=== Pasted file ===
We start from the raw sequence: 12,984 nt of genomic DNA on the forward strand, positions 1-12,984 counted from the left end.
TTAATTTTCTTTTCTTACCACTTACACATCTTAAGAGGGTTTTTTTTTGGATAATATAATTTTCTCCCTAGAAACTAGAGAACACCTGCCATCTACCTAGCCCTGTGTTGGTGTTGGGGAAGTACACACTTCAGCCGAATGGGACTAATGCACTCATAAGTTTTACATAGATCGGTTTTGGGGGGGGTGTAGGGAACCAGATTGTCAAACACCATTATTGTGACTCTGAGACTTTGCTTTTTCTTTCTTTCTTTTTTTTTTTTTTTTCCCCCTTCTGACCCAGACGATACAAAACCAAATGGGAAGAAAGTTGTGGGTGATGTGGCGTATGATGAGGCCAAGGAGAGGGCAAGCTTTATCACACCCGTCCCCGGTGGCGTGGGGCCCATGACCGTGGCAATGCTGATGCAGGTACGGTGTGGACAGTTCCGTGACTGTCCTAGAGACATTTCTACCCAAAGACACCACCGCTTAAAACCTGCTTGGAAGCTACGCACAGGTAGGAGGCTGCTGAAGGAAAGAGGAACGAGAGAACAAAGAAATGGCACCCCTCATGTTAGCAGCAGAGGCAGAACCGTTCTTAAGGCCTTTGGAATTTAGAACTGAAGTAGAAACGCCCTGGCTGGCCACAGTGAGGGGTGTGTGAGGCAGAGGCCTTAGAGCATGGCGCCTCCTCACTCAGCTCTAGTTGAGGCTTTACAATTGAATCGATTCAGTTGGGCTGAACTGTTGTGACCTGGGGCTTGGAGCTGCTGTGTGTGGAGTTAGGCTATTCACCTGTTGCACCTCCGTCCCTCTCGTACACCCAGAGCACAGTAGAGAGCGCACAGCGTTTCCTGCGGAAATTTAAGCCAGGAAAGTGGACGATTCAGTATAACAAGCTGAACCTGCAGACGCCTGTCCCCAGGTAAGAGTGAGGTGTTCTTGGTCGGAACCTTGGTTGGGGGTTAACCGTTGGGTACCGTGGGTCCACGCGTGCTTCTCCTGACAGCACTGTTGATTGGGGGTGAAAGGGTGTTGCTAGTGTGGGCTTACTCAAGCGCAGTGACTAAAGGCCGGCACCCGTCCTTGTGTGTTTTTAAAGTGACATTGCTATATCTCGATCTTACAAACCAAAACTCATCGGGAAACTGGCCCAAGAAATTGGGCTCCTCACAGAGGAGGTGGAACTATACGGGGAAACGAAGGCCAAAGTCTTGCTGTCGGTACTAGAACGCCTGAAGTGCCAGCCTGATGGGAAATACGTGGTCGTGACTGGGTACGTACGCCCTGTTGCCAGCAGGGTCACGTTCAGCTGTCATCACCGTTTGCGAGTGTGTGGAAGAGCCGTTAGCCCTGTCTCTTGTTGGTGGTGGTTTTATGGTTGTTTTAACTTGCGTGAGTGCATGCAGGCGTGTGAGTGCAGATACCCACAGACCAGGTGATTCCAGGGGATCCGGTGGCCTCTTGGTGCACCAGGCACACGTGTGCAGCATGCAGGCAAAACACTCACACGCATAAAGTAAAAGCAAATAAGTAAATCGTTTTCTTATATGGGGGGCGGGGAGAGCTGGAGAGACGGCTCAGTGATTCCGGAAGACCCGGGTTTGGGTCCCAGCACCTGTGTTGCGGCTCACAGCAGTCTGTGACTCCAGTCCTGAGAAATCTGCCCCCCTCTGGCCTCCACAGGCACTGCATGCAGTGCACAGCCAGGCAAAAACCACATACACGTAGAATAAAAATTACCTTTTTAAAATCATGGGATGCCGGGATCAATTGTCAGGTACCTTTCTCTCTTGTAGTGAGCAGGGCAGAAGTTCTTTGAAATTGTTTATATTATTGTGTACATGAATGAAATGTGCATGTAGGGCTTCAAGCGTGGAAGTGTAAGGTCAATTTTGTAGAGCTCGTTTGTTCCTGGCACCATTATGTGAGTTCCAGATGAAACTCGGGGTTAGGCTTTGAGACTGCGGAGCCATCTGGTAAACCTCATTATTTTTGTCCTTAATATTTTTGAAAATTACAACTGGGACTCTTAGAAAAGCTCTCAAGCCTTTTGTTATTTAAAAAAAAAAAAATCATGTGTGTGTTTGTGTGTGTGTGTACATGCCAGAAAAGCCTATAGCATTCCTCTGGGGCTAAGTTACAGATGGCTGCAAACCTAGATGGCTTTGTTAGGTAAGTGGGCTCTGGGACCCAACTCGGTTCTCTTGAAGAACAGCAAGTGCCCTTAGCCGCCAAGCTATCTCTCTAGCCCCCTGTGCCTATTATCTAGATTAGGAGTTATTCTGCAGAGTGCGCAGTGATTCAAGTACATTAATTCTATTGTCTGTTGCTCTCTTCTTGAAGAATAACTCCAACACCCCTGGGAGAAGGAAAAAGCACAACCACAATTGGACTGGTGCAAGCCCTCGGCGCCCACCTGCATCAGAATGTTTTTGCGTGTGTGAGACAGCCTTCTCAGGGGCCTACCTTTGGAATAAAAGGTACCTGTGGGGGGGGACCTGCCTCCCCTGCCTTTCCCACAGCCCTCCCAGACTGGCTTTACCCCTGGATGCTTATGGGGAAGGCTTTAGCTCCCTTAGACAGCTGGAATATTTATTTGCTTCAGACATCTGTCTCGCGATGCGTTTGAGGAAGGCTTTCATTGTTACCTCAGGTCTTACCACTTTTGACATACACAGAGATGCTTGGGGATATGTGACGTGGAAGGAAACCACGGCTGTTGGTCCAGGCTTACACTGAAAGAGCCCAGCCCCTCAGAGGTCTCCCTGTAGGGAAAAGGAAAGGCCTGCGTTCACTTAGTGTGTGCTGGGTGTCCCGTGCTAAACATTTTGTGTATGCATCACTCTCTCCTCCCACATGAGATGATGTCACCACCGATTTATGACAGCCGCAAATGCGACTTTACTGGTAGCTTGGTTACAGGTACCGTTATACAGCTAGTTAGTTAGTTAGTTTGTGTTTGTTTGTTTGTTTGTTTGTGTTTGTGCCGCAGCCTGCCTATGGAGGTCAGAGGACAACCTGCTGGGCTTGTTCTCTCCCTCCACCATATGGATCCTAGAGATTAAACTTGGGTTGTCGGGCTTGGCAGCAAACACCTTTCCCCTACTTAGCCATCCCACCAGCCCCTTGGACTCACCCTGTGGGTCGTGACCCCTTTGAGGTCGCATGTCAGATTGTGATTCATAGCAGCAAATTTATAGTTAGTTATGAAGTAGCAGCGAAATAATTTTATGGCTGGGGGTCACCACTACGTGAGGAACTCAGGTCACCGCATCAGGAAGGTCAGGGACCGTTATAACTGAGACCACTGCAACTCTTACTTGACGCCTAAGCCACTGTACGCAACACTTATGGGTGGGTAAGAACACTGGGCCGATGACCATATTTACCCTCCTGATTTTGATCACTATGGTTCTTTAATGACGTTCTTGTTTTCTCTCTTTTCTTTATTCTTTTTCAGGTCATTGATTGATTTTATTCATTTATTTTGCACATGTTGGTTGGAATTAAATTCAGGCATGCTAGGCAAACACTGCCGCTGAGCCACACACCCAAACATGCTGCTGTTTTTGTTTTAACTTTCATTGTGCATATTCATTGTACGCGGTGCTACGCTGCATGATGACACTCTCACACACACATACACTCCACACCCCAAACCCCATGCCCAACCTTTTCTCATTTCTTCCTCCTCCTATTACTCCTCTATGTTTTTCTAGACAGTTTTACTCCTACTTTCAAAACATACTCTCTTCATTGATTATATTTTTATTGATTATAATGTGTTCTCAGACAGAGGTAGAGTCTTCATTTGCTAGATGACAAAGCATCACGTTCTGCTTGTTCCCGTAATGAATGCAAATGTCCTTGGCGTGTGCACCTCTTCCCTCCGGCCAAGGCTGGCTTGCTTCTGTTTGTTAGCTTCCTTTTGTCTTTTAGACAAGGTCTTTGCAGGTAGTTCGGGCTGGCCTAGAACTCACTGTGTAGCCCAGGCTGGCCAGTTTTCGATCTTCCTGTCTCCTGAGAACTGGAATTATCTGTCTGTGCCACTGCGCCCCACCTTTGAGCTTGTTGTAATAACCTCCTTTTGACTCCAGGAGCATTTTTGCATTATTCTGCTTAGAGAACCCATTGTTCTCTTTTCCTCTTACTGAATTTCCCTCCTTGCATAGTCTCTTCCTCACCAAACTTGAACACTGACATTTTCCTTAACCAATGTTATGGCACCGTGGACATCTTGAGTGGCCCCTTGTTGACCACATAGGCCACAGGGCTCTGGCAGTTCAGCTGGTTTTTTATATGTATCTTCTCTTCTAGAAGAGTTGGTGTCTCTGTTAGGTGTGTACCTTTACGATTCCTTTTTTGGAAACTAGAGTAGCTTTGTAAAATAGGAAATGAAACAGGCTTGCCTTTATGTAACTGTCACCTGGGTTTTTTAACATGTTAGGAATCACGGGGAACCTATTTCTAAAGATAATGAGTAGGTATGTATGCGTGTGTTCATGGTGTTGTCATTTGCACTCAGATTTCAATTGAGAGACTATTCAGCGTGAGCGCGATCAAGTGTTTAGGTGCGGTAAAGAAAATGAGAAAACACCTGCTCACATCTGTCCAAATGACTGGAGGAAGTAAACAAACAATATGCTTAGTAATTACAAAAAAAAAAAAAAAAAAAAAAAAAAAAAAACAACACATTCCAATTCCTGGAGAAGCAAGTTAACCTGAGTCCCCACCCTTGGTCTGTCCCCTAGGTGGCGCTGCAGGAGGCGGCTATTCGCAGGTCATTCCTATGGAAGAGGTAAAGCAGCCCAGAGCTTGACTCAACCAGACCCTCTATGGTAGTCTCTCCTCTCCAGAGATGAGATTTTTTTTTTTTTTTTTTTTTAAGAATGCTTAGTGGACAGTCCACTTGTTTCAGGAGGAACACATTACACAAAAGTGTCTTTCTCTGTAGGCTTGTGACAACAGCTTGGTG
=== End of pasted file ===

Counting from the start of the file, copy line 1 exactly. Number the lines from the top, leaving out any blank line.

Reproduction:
We start from the raw sequence: 12,984 nt of genomic DNA on the forward strand, positions 1-12,984 counted from the left end.